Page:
Minister for Environment and Climate Eamon Ryan believes agriculture to be the “most contentious area of just transition”.

Speaking in the Dáil this week, the Green Party leader said that he is “firmly of the view that we need to start paying a new generation of young farmers and foresters to be part of this transition”.

Labour’s Ivana Bacik, who was elected as a TD in the Dublin Bay South by-election during the summer, asked the minister what steps he plans to take to ensure that Ireland will have a just transition towards meeting emissions reduction goals.

Just transition

The minister replied:

“Social justice must be achieved in the wake of addressing the ecological crisis. There are so many different parts to that. The midlands is our first example of determining how to transition a community in genuinely difficult circumstances.

“We have to switch off the extraction of peat and the use of peat in power generation and other areas and create alternative employment.

“I believe that work is starting to bear fruit. We are starting to see a significant number of new jobs as Bord na Móna switches from brown to green. There has been significant investment of €100 million in the rehabilitation of bogs. More than 200 people are now employed to work on bogs.

“Those are the same people, using the same skills, who were previously involved in peat extraction.”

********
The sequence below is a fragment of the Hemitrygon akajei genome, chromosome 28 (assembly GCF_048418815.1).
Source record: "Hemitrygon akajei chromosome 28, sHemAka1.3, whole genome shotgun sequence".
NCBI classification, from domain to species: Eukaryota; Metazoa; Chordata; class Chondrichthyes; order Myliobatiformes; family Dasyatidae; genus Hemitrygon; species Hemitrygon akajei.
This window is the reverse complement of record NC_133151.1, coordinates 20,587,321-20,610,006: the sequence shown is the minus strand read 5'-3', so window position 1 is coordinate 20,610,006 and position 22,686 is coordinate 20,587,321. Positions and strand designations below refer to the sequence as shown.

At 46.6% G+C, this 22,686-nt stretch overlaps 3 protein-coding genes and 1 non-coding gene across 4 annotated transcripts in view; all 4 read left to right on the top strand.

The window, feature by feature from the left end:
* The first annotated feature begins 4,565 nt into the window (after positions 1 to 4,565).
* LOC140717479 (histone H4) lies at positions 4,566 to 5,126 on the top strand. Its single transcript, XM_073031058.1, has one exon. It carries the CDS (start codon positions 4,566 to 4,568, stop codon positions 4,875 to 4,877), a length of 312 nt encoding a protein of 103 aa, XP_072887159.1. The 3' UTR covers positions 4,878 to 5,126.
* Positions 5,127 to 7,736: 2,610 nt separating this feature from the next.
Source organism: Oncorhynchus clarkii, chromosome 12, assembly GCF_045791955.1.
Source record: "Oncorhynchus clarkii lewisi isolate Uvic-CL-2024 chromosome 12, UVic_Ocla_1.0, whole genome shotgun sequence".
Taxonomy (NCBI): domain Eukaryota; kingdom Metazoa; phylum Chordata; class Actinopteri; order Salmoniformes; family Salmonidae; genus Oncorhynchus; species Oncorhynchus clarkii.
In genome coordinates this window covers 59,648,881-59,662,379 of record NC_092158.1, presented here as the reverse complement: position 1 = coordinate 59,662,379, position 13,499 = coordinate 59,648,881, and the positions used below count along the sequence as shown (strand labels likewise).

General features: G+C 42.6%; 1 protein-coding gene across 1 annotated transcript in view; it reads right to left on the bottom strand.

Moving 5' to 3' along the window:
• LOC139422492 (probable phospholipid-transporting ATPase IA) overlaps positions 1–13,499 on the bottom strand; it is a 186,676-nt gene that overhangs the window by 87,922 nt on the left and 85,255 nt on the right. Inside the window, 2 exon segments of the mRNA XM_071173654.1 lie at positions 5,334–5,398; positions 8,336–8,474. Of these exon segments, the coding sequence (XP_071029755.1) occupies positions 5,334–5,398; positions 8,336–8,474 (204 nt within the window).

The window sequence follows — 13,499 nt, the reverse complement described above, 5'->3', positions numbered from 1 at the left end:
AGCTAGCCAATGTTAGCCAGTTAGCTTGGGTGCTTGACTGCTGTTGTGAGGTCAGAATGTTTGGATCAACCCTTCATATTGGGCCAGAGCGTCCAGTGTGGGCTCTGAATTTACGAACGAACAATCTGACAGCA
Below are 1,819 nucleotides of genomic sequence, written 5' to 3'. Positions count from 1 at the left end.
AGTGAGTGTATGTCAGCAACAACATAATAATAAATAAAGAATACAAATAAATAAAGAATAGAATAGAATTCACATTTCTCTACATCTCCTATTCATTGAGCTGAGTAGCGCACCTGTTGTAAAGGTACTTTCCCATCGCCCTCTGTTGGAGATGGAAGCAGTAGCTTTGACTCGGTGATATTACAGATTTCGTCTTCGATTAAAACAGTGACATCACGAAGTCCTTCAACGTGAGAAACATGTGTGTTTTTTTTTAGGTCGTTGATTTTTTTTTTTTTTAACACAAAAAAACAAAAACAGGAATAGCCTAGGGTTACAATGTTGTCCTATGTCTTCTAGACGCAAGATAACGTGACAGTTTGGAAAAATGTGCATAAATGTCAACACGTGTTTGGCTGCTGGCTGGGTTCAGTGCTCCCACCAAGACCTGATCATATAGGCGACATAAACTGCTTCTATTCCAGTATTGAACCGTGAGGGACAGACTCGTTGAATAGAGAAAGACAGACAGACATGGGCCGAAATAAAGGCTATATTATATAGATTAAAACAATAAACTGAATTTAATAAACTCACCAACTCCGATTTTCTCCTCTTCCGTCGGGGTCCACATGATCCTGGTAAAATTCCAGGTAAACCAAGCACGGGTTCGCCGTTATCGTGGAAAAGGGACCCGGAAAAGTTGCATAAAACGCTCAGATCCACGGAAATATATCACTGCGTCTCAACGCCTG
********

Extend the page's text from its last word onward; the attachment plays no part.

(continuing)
The minister said that “as we pay for nature-based solutions”, the benefits “will fall to the poorer areas of our country, which often are more regional and rural areas distant from the major cities”.

“The climate response is going to require massive investment and redistribution, as it were, through carbon taxing and other measures, including via the Common Agricultural Policy [CAP], whereby we invest in those areas for the restoration and protection of nature as part of our climate adaptation and mitigation strategy.

“That will be a part of our just transition,” the minister added.

Radically green

Speaking to Agriland earlier this week as the Green Party met in Dundrum for its think-in, Minister Ryan said there is “radical” change on the way for agriculture in the forthcoming carbon budgets and Climate Action Bill.

He feels a key focus for farmers should be understanding the potential of multi-species swards.

“It’s a deep-rooted system, so it’s much more climate resilient, either in a flood situation or a drought situation; it [has], in my understanding, a much better outcome for animals and, also, [it’s] much better for biodiversity,” the minister said.

“We’ve lost all those rivers, we’ve lost half our wildlife in the last 50 years – insect life, bird life – we need to restore it, it’s a nature-based system where the stability, the strength of it depends on diversity and we need that radical approach to restoring biodiversity.”

The minister added that the changes that will need to made “are not small – but they’re positive”.

“By being radically green, we get a premium,” the minister said.